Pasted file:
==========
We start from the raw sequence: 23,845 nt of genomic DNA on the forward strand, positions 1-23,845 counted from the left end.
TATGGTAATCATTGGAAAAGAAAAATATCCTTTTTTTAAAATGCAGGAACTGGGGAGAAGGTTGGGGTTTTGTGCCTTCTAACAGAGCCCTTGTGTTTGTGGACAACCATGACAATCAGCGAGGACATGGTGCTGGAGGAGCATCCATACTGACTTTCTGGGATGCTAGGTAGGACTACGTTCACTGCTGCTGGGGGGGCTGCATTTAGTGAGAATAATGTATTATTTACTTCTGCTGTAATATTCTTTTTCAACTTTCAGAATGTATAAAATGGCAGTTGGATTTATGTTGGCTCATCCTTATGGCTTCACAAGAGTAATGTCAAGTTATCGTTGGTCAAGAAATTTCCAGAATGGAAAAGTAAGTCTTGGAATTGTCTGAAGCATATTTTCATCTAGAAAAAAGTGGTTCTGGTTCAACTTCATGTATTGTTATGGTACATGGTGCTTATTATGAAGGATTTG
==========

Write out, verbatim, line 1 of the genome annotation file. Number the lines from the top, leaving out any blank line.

We start from the raw sequence: 23,845 nt of genomic DNA on the forward strand, positions 1-23,845 counted from the left end.